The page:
The Floating University Berlin – space for ideas
Not so long ago Berlin was still the place where anything goes: a city bombed in a world war and separated in a Cold War had, after overcoming those, tons of unused space, empty lots and buildings which became the playgrounds and labs of those that enjoyed hanging out in the city. No jobs, no investors but tons of possibilities to create, try out, party, meet people and enjoy freedom. This situation pulled in tenthousands of an international crowd that enjoyed the uncommercialized and pretty unregulated atmosphere of the city.
Almost 30 years after the fall of the wall and a financial crisis later, the picture has changed: real estate investors are buying up the whole city looking for a great return on their money they cannot get somewhere else anymore. More than just tech companies are moving into the city to make use of this enormous talent pool that is enjoying living here. Unemployment is at an historic low, the city is growing by 40.000 people a year, fancy condo buildings are spreading up on any empty lot they still can find – welcome to boomtown Berlin in 2018.
And what happens to the creative places, the lowcost spaces bringing up great ideas and special experiences? They have a hard time and are being pressed by big money, lawyers and regulators so that more and more have to close down or at least move to a spot out of the center. These dynamics have become so obvious in the last five years that the young Berliners are fighting back. Cases like the referendum won against the mainstream development of the big airfield Tempelhof or the return of the Holzmarkt property to a creative cooperative show that Berliners (meaning people living in Berlin) do care. They don’t want their special city turned into a standard, commercialized western city within a blink of an eye. To save these spaces they just need to get much more clever and organized – with many supporters including good lawyers.
That’s why I was happy to discover one of these projects recently, just in my neighborhood. Not far from the above mentioned airfield behind a fence I never cared much about before.
Turns out back there is a big water bassin once built to collect rainwater. Hidden by the little garden plots around them and unnoticed by all the people passing by over the years a unique biotope developed, a true natural-cultural oasis. And that became now the perfect site to set up an utopian structure – the so called „Floating University Berlin“.
You come in there and see strange looking structures sitting in the water. You wander over gangplanks to reach these man-made things of scaffolding, wood and plastic. You see plants growing in between the scaffolding. Plastics and tubes having water flow in an uncomprehendable system. A wind wheel like from a dystopian movie turning something. And in between wooden meeting rooms, a kitchen, a bar and undefined spaces. And you wonder: is this art, is it science, is it architecture? What is it?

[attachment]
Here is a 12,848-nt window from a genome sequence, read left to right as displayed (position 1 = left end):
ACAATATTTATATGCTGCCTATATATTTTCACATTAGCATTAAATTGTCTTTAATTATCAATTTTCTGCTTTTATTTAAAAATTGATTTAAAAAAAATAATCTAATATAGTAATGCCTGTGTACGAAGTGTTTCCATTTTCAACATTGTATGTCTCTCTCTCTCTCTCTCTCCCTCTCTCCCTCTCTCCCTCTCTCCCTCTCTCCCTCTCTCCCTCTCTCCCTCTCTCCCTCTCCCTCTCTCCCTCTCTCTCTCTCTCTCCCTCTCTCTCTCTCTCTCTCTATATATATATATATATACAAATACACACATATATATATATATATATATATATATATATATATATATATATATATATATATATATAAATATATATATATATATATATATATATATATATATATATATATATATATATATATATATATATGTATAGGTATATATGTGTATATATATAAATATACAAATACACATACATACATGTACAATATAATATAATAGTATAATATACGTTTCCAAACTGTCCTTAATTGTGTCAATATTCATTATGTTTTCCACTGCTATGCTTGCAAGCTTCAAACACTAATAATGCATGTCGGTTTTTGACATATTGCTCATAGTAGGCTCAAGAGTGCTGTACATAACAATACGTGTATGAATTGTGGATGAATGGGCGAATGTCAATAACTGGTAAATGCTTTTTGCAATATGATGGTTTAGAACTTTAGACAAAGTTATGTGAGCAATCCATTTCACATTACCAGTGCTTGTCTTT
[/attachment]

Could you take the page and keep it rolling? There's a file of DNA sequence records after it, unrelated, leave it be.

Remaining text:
This is „Floating University Berlin“, a project by raumlaborberlin, which they call an inner-city offshore-lab for visions of urban living. An experiment to question routines of urban life. Supported by many partners they created a space where students and scientists of more than 20 international universities, artists from around the world and local experts can jointly learn and network.
They built a campus: classrooms and workshops and an auditorium. A lab-tower with a performative water filtration system (meaning you can see the water flowing from one bathtub down to the other and see the different layers of natural filtration at work). A „discursive“ kitchen, a bar as protest generator and a fast food plantation. They want to experiment with new forms of teaching. And in the open weeks they invite the public to take part in the workshops, lectures and performances.
You wonder, does all this make sense? Isn’t it just another utopian dream, some students having a good time planking together all the metal and the wood in the summer months? All these nice ideas of collecting and reusing water, reusing food and materials, designing a new way of life, will they not all turn out impractical? And once the money is gone the project will be quickly over and leave nothing but some empty beer bottles behind?
But it all comes truly alive when there is an event, a lecture, a class or a performance. When there are real people meeting, exchanging ideas. Like I happened to witness on this day. Then the whole creative power is focused on a topic, new ideas are quickly shared, questioned and further developed. People inspire and get to know each other, they connect to work together in the future. So this is a place where, maybe by pure chance, an idea comes up or people connect, that might have a lifechanging effect in the future.
So we need these spaces to get new ideas. Berlin needs these spaces, the world needs these spaces. This is where the Berlin city development officials should look and see what is happening there and why Berlin had become such a draw from all over the world. We don’t need another city only filled with boxes and advertisement.
If you want to think out of the box it is good to leave your box and go to a space you are not used to. Even if this space is just floating on some muddy waters.
Find the program of Floating University Berlin at www.floatinguniversity.org
and enjoy discovering the unusual spaces of Berlin!
Posted by our guide
Pictures: Lars Jokubeit